What Are the Absolute Biggest Mistakes Young Investors Make?

For most of us, learning something new probably means making some mistakes along the way. We learn from experience – and the more we try, the better we get. For this reason, many people agree that it is best to work hard and obtain our valuable learning experiences as early as possible. Then, with the simple mistakes under our belts, we can move forward and make more calculated decisions in the future.

In this sense, investing is just like anything else – it’s very likely that you’ll make mistakes when you first start out. But, don’t let that thought scare you, because it’s also probable that you will get better at making investing decisions as you obtain more experience. With this idea in mind, we asked: what are the top mistakes that young investors make? We also asked: how can those mistakes be avoided by new investors? Aside from the obvious mistake of not investing at all – which can definitely be a big mistake! – we have created a list of the top three biggest investing mistakes among new investors:

1. Speculating

When it comes to investing, speculation is almost never a beneficial technique. A speculator takes on a variety of investments without any real reason for doing so – or, largely because he or she figures that any stock has the chance of going up in value. Speculation often signifies a lack of research or a general lack of understanding about the entire investment process. Of course, putting your money into investments that you do not fully understand is always a risk – in fact, speculation is seen as an equivalent to gambling, or trying out your luck. What is the main issue here? When investors speculate at a young age, they often end up losing a large chunk of their money and becoming more risk-averse than they need to be in future investment decisions. This can affect all of their investments going forward.

So, how do you avoid speculation? This one is pretty simple and cannot be emphasized enough: do your research. Read up about the company you invest in, how it makes profits and even the opinions that others may have about the company’s future. Anything and everything that you can read about a stock before you put your money into it will help you avoid speculation and, in turn, help you discover your true risk preferences for the long run.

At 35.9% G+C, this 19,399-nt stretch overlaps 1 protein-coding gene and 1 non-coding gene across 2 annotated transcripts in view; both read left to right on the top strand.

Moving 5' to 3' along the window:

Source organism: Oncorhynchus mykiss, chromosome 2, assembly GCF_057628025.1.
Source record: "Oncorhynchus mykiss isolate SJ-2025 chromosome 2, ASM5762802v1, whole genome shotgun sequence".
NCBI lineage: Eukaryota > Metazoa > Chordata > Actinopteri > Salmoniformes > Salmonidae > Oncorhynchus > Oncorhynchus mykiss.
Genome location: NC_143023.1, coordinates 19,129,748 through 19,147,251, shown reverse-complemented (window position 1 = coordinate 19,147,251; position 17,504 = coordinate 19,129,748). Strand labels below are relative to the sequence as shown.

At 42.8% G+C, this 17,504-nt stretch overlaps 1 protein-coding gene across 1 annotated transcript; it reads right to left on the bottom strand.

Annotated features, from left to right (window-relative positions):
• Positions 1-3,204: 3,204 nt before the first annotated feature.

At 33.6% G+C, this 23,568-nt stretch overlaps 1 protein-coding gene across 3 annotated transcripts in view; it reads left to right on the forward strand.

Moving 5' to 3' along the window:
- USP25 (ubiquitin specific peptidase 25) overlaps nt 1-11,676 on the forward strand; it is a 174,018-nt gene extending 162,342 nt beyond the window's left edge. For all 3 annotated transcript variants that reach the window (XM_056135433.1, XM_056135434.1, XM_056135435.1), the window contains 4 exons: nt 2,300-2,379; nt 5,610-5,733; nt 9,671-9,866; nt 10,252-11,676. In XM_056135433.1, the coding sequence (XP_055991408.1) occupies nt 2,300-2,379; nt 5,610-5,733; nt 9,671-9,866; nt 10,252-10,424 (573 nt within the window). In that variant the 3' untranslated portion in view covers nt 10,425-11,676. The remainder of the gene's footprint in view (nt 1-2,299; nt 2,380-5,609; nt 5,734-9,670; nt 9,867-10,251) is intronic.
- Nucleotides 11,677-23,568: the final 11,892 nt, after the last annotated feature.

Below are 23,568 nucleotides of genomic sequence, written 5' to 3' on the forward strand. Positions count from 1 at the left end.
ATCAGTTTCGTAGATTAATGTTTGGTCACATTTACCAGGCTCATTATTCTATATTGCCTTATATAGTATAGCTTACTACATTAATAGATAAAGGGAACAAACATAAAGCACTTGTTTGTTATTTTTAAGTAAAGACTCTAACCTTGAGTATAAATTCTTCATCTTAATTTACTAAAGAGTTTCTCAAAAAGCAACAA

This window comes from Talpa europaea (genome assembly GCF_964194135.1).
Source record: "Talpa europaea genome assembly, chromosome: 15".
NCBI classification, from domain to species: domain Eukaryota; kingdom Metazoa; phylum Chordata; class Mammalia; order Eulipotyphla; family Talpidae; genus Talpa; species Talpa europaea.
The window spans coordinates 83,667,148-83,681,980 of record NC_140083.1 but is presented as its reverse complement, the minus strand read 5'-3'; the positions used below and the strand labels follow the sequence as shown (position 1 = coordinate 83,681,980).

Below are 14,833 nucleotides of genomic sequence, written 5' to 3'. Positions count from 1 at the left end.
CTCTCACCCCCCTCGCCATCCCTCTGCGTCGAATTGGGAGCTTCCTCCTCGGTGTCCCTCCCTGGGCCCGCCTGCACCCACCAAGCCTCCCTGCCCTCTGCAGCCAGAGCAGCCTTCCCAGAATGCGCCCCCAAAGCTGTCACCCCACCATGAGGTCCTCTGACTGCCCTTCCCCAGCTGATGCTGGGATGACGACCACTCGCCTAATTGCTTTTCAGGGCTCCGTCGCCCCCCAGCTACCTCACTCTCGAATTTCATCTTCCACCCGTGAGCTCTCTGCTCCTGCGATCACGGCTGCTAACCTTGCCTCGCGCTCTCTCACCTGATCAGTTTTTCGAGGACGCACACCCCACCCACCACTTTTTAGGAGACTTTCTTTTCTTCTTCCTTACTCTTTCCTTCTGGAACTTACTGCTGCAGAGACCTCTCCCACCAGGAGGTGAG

2. Procrastinating

The markets move quickly and investors must move quickly, too. As we have mentioned, it is crucial to do your investment research before making any confident investment decision. While this research should be thorough, it is also wise to act as quickly as possible. Similarly, if you get to the end of all of your research and start thinking, “It’s a good idea to buy stock in this company,” you should very highly consider making that investment as quickly as possible. You don’t want to miss out on a good opportunity because you were too nervous to follow your own research! With the constant flow of the markets, the shares you wanted to buy at $20 this week could very well be valued at $30 next week!

You can avoid making this mistake by learning to trust yourself and your research – and trying not to hesitate when you think you have found a good investment decision. The quicker you act, the better your outcomes could be!

3. Not Asking Enough Questions

Many new investors prefer to take a long-term stance on many of their investments because it is simply easier to watch your investments fluctuate instead of actively making decisions about them. However, this often leads young investors into the issue of not asking enough questions. For example, if your shares in a stock decrease suddenly and sharply, it is wise to ask why? While volatility is normal, it is not always the case that a stock’s fluctuations are just a result of usual volatility. Stocks may not always bounce back as quickly as you think they will – and, sometimes, they may not bounce back at all.

So, how can you avoid getting caught in the trap of mistaking a genuine problem for typical volatility? Monitor your portfolio from time to time and take note of any changes that seem abnormal to you. Remember, your research on a stock should not end right when you purchase your shares – it can continue throughout the lifespan of your investment to protect you from making mistakes like this. If something looks fishy, just ask questions!

Of course, your start to investing could be a series of ups and downs. But by keeping these extremely common mistakes in mind and by actively trying to avoid making them, you could stay on top of your new investments and be well on your way to better, more confident investment decisions in no time!